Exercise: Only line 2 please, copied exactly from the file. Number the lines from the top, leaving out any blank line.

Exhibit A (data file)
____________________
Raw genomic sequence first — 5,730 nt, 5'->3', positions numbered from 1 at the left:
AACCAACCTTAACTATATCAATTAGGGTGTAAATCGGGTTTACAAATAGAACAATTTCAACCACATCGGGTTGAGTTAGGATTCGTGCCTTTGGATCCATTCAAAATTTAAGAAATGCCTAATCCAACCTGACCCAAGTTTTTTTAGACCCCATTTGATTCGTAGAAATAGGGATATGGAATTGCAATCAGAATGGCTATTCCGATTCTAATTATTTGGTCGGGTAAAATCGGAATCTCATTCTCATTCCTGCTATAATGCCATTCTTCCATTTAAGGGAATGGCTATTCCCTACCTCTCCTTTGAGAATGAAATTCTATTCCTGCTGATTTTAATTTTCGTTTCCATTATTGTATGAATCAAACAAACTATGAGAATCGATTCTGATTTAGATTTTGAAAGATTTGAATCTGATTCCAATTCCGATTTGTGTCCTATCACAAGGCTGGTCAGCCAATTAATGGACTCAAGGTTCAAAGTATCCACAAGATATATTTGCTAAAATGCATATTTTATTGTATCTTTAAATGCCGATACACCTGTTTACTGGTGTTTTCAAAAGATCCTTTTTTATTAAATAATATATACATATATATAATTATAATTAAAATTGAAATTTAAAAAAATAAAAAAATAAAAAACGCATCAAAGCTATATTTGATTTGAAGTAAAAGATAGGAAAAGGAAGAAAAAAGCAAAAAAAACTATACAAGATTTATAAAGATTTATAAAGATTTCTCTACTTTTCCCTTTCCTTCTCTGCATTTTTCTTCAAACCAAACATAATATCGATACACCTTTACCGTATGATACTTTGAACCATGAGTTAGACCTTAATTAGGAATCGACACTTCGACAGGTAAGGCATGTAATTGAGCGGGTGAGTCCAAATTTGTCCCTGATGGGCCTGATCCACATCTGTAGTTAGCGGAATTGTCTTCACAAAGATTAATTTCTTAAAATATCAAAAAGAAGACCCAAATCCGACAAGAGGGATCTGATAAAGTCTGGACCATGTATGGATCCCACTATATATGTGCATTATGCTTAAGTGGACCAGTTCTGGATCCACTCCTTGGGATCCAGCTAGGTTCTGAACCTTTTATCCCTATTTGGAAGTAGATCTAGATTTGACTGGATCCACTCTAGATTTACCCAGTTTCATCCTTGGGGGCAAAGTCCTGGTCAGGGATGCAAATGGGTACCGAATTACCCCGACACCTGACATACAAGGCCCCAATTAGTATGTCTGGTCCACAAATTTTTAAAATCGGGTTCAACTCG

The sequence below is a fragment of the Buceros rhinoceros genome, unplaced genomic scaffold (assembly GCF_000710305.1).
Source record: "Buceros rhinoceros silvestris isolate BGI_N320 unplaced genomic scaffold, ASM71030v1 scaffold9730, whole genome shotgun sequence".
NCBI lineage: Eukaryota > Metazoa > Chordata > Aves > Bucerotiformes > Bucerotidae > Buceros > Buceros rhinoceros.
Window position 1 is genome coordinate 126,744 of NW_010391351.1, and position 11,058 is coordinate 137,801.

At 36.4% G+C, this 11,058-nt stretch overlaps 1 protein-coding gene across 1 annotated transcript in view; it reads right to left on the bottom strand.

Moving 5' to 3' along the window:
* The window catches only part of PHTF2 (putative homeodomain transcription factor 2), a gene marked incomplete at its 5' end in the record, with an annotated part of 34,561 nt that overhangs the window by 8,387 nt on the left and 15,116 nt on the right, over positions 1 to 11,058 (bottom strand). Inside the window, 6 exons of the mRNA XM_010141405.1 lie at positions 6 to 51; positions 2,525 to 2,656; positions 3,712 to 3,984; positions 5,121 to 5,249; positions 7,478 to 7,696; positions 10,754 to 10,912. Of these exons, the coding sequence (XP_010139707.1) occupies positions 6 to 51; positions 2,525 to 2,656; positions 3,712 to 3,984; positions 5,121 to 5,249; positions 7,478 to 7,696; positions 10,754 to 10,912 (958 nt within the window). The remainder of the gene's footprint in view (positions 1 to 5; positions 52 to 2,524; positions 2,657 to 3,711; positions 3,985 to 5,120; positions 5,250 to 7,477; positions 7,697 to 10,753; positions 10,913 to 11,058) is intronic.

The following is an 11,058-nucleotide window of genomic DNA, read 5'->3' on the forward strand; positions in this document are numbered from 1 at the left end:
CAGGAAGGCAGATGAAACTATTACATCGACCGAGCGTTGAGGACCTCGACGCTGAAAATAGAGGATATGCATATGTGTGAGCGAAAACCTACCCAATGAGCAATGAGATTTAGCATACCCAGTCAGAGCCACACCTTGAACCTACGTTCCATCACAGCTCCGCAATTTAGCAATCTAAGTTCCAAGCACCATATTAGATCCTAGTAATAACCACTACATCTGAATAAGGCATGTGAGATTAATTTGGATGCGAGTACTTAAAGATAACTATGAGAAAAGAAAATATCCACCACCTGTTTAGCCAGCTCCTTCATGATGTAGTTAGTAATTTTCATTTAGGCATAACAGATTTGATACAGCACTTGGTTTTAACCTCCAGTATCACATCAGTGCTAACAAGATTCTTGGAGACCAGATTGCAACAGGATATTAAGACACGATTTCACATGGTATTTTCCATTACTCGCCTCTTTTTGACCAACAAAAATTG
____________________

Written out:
AACCAACCTTAACTATATCAATTAGGGTGTAAATCGGGTTTACAAATAGAACAATTTCAACCACATCGGGTTGAGTTAGGATTCGTGCCTTTGGATCCATTCAAAATTTAAGAAATGCCTAATCCAACCTGACCCAAGTTTTTTTAGACCCCATTTGATTCGTAGAAATAGGGATATGGAATTGCAATCAGAATGGCTATTCCGATTCTAATTATTTGGTCGGGTAAAATCGGAATCTCATTCTCATTCCTGCTATAATGCCATTCTTCCATTTAAGGGAATGGCTATTCCCTACCTCTCCTTTGAGAATGAAATTCTATTCCTGCTGATTTTAATTTTCGTTTCCATTATTGTATGAATCAAACAAACTATGAGAATCGATTCTGATTTAGATTTTGAAAGATTTGAATCTGATTCCAATTCCGATTTGTGTCCTATCACAAGGCTGGTCAGCCAATTAATGGACTCAAGGTTCAAAGTATCCACAAGATATATTTGCTAAAATGCATATTTTATTGTATCTTTAAATGCCGATACACCTGTTTACTGGTGTTTTCAAAAGATCCTTTTTTATTAAATAATATATACATATATATAATTATAATTAAAATTGAAATTTAAAAAAATAAAAAAATAAAAAACGCATCAAAGCTATATTTGATTTGAAGTAAAAGATAGGAAAAGGAAGAAAAAAGCAAAAAAAACTATACAAGATTTATAAAGATTTATAAAGATTTCTCTACTTTTCCCTTTCCTTCTCTGCATTTTTCTTCAAACCAAACATAATATCGATACACCTTTACCGTATGATACTTTGAACCATGAGTTAGACCTTAATTAGGAATCGACACTTCGACAGGTAAGGCATGTAATTGAGCGGGTGAGTCCAAATTTGTCCCTGATGGGCCTGATCCACATCTGTAGTTAGCGGAATTGTCTTCACAAAGATTAATTTCTTAAAATATCAAAAAGAAGACCCAAATCCGACAAGAGGGATCTGATAAAGTCTGGACCATGTATGGATCCCACTATATATGTGCATTATGCTTAAGTGGACCAGTTCTGGATCCACTCCTTGGGATCCAGCTAGGTTCTGAACCTTTTATCCCTATTTGGAAGTAGATCTAGATTTGACTGGATCCACTCTAGATTTACCCAGTTTCATCCTTGGGGGCAAAGTCCTGGTCAGGGATGCAAATGGGTACCGAATTACCCCGACACCTGACATACAAGGCCCCAATTAGTATGTCTGGTCCACAAATTTTTAAAATCGGGTTCAACTCG